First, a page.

A Day in the Slammer - Tourist style.
JEFFERSON CITY - Now the good guys can visit where the bad guys lived. The Jefferson City Chamber of Commerce Tuesday unlocked the cells for the new season for tours at the Missouri State Penitentiary. After more than 15,000 attendees last year, the Jefferson City Convention and Visitors Bureau expects the attraction to grow in popularity.
"This place is 100 years older than Alcatraz, so when we looked at the numbers, Alcatraz has over 2 million visitors each year," Jefferson City Convention and Visitors Bureau Executive Director Steve Picker said. "We knew that there was a lot of interest, and we found that out the first year with 3,270 people coming through. Then last year, over 12,000."
The Missouri State Penitentiary opened in 1836 and closed in 2004. More than 100,000 bad guys served time in the prison - Missouri's only maximum security prison until 1989. Sprawling over 37 acres above the Missouri River, the Penitentiary served as the home for famous prisoners like James Earl Ray, Martin Luther King, Jr.'s assassin.
"This is part of our history, and you can't change history," tour guide Mark Schreiber said.
As interest grows in the Missouri State Penitentiary tours, organizers plan to offer more tours with more perspectives. Organizers added a paranormal tour to the slate this year, where guests can ghost hunt on prison grounds. For the adventurous, the Penitentiary also offers overnight stays.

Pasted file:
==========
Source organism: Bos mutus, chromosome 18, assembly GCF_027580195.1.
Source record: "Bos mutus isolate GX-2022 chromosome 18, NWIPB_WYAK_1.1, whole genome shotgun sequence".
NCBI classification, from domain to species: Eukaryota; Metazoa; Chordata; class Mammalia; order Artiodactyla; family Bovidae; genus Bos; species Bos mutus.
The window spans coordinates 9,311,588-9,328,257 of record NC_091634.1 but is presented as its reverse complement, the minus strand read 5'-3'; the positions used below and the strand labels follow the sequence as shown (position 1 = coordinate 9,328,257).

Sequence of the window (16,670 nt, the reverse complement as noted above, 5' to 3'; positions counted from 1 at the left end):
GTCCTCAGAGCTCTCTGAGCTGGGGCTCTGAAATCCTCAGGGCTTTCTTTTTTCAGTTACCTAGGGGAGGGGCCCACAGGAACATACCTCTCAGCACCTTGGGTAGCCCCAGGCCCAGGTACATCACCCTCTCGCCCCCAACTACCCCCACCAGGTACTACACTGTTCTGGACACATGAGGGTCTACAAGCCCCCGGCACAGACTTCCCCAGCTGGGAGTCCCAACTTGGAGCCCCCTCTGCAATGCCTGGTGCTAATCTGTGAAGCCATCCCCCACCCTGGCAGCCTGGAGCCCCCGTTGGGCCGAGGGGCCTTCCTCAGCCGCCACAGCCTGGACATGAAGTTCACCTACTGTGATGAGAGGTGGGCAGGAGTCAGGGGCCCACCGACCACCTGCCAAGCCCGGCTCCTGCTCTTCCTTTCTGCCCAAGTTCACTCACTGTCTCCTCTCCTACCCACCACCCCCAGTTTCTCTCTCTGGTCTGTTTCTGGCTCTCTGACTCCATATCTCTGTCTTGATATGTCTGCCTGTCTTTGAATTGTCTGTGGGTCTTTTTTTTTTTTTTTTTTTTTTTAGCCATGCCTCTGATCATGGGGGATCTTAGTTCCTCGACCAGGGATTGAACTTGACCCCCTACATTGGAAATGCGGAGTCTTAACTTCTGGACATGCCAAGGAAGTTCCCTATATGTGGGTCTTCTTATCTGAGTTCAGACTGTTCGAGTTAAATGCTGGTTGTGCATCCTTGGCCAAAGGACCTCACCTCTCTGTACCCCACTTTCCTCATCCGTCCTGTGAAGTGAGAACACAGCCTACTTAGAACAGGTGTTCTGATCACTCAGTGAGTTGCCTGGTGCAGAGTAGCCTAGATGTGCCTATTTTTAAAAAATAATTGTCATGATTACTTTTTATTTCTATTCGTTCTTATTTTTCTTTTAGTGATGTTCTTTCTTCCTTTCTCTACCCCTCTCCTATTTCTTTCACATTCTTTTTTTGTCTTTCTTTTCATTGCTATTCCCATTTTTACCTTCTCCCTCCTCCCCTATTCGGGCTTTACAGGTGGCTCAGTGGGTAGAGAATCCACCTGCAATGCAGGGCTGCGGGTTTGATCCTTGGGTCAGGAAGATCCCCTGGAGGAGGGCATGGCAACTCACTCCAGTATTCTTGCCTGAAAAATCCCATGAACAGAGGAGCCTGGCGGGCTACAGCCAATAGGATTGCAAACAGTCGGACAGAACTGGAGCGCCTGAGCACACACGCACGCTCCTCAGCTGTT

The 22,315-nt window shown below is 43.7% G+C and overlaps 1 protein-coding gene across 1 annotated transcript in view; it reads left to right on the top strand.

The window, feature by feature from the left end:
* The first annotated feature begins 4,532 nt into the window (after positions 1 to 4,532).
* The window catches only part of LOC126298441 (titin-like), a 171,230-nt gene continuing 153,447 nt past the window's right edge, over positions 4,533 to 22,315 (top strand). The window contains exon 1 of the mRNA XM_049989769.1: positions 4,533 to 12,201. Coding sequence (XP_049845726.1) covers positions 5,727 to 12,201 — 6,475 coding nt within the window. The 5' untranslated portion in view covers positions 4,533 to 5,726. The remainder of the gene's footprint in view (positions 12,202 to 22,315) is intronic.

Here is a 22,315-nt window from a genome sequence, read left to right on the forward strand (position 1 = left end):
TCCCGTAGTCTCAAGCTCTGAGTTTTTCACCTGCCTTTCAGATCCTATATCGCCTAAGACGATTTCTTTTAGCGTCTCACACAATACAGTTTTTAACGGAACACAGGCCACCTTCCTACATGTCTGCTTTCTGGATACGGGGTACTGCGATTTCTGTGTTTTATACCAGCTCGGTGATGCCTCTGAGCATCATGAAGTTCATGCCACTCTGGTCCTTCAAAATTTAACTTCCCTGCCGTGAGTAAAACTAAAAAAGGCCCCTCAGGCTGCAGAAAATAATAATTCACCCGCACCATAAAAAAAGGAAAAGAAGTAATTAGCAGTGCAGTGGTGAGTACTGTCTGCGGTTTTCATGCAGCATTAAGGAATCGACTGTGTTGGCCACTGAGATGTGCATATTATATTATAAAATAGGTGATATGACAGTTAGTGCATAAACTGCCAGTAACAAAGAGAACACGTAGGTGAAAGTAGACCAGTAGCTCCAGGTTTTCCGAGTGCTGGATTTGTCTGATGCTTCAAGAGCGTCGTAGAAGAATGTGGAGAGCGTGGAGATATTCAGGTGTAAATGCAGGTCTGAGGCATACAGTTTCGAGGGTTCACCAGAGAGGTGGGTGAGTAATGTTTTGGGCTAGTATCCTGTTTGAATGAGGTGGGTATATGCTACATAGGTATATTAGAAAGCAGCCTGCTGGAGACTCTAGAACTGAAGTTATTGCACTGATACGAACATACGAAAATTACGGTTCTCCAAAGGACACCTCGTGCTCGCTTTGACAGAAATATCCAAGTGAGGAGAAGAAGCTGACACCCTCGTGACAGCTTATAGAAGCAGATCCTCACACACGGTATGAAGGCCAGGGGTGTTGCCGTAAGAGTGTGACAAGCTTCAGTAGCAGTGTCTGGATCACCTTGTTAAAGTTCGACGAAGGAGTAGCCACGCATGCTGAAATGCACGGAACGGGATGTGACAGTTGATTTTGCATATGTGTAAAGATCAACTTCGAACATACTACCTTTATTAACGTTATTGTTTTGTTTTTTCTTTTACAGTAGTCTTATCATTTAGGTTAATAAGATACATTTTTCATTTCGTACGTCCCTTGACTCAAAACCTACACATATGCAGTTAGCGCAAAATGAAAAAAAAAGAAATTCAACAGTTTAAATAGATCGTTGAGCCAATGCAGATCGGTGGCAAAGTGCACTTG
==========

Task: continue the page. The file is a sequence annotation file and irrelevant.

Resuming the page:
"I think it's just the general interest of what's behind these walls," Picker said. "Something that you've never had the opportunity to see before."
Schreiber did have the opportunity to see the prison first hand. From 1968 to 2004, Schreiber worked in the prison. Now, he serves as chief tour guide.
"I felt like that after we left the prison in 2004, that this was part of our sociological history that should be shared with their individuals," Schreiber said.
Schreiber and his fellow guides offer tours Saturdays and Sundays from March until November. Two-hour tours cost $12 per person, while four-hour tours cost $35. Private and specialty tours are available upon request.
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